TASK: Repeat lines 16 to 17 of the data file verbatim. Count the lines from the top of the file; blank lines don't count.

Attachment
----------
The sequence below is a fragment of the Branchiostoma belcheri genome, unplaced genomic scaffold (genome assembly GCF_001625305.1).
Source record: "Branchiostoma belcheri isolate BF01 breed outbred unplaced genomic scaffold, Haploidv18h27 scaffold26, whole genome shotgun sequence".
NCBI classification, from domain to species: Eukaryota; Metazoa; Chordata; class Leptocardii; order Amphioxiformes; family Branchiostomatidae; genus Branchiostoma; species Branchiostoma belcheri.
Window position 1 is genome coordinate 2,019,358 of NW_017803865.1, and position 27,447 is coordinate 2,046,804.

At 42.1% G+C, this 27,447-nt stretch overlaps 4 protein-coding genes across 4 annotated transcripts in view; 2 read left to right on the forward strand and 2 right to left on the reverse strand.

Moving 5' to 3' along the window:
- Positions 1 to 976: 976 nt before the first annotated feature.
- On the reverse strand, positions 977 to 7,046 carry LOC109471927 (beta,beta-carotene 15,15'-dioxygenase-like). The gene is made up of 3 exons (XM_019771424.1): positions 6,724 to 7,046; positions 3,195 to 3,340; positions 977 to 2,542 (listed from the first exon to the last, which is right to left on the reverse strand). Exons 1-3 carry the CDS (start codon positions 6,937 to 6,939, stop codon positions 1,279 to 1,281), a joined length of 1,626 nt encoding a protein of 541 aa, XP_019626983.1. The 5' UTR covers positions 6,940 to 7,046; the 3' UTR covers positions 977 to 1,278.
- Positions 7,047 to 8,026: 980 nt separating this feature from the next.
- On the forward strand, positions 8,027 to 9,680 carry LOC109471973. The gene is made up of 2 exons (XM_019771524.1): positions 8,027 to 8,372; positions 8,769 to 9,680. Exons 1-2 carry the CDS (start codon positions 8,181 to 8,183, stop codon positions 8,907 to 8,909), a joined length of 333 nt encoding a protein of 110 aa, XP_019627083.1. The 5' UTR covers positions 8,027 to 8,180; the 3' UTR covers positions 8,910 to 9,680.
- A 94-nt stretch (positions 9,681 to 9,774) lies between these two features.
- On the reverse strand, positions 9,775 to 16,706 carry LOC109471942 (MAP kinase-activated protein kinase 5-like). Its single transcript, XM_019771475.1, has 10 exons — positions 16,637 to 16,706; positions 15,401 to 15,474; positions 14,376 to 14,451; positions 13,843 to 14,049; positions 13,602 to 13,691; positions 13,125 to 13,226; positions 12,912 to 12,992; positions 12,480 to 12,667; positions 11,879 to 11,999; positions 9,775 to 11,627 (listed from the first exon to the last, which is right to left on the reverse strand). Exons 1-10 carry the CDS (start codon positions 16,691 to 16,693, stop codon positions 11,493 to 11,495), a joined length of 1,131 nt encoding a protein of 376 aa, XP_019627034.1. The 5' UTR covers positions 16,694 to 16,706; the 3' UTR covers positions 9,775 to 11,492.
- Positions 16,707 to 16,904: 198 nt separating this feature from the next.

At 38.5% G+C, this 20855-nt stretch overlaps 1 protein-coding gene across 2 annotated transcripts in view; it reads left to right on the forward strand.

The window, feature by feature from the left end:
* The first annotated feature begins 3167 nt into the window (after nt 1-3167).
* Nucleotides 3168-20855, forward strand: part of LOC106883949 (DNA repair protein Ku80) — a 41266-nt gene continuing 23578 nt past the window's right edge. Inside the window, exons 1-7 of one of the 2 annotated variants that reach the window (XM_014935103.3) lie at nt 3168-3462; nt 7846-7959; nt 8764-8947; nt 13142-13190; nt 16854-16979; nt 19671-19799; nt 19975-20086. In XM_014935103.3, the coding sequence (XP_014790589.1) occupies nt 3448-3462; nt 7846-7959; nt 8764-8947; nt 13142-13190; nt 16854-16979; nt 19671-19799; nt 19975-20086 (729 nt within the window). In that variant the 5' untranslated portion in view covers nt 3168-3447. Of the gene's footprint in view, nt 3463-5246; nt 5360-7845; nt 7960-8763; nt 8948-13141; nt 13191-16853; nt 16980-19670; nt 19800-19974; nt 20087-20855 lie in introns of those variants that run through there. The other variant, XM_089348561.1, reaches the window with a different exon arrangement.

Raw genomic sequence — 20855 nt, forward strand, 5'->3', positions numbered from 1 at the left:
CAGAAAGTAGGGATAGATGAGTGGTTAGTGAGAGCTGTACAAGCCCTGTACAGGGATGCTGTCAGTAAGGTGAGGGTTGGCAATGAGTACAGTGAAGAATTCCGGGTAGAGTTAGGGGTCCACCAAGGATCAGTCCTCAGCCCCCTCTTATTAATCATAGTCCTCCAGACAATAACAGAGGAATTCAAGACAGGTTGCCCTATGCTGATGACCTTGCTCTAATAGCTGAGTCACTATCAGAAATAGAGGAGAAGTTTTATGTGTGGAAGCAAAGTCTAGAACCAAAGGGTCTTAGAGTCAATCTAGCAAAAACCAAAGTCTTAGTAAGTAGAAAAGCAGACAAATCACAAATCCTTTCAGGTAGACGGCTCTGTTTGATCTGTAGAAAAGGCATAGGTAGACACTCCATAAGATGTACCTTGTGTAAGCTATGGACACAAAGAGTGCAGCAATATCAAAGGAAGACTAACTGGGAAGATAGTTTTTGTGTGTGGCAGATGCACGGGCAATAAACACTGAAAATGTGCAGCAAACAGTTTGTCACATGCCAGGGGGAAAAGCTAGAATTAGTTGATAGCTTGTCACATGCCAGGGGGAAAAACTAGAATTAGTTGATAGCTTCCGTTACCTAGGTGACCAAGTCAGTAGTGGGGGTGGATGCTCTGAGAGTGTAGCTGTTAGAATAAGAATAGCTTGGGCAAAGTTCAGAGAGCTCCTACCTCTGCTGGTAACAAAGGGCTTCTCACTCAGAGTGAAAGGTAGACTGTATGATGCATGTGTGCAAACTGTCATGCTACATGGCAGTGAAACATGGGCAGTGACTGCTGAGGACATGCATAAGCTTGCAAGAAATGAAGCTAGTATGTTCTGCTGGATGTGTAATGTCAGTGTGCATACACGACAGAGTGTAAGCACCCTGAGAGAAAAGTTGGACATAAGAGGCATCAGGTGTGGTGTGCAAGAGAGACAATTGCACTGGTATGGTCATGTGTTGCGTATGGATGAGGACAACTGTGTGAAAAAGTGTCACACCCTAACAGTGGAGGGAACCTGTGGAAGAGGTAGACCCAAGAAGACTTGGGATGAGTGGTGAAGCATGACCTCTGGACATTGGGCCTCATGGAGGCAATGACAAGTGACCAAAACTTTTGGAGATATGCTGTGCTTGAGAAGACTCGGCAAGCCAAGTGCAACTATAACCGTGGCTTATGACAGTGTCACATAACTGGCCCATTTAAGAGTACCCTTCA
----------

* The first annotated feature begins 3167 nt into the window (after nt 1-3167).
* Nucleotides 3168-20855, forward strand: part of LOC106883949 (DNA repair protein Ku80) — a 41266-nt gene continuing 23578 nt past the window's right edge. Inside the window, exons 1-7 of one of the 2 annotated variants that reach the window (XM_014935103.3) lie at nt 3168-3462; nt 7846-7959; nt 8764-8947; nt 13142-13190; nt 16854-16979; nt 19671-19799; nt 19975-20086. In XM_014935103.3, the coding sequence (XP_014790589.1) occupies nt 3448-3462; nt 7846-7959; nt 8764-8947; nt 13142-13190; nt 16854-16979; nt 19671-19799; nt 19975-20086 (729 nt within the window). In that variant the 5' untranslated portion in view covers nt 3168-3447. Of the gene's footprint in view, nt 3463-5246; nt 5360-7845; nt 7960-8763; nt 8948-13141; nt 13191-16853; nt 16980-19670; nt 19800-19974; nt 20087-20855 lie in introns of those variants that run through there. The other variant, XM_089348561.1, reaches the window with a different exon arrangement.